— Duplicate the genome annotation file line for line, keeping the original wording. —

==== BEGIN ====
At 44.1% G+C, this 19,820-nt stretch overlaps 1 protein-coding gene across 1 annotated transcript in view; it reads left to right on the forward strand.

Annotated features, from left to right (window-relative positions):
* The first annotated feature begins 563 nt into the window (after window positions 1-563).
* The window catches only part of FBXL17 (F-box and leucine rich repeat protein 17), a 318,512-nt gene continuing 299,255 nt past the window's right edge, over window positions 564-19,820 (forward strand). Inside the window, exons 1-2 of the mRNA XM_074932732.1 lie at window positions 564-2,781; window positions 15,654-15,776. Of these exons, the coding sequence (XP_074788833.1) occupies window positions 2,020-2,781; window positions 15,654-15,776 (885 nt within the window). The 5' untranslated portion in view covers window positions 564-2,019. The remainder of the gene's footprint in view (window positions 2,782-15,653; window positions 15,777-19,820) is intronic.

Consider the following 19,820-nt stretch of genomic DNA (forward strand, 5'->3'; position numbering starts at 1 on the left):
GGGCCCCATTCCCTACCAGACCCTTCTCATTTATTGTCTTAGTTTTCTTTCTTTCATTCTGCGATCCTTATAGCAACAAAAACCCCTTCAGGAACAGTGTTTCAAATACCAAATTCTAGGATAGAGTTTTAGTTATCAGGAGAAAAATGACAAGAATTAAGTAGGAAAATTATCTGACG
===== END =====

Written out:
At 44.1% G+C, this 19,820-nt stretch overlaps 1 protein-coding gene across 1 annotated transcript in view; it reads left to right on the forward strand.

Annotated features, from left to right (window-relative positions):
* The first annotated feature begins 563 nt into the window (after window positions 1-563).
* The window catches only part of FBXL17 (F-box and leucine rich repeat protein 17), a 318,512-nt gene continuing 299,255 nt past the window's right edge, over window positions 564-19,820 (forward strand). Inside the window, exons 1-2 of the mRNA XM_074932732.1 lie at window positions 564-2,781; window positions 15,654-15,776. Of these exons, the coding sequence (XP_074788833.1) occupies window positions 2,020-2,781; window positions 15,654-15,776 (885 nt within the window). The 5' untranslated portion in view covers window positions 564-2,019. The remainder of the gene's footprint in view (window positions 2,782-15,653; window positions 15,777-19,820) is intronic.

Consider the following 19,820-nt stretch of genomic DNA (forward strand, 5'->3'; position numbering starts at 1 on the left):
GGGCCCCATTCCCTACCAGACCCTTCTCATTTATTGTCTTAGTTTTCTTTCTTTCATTCTGCGATCCTTATAGCAACAAAAACCCCTTCAGGAACAGTGTTTCAAATACCAAATTCTAGGATAGAGTTTTAGTTATCAGGAGAAAAATGACAAGAATTAAGTAGGAAAATTATCTGACG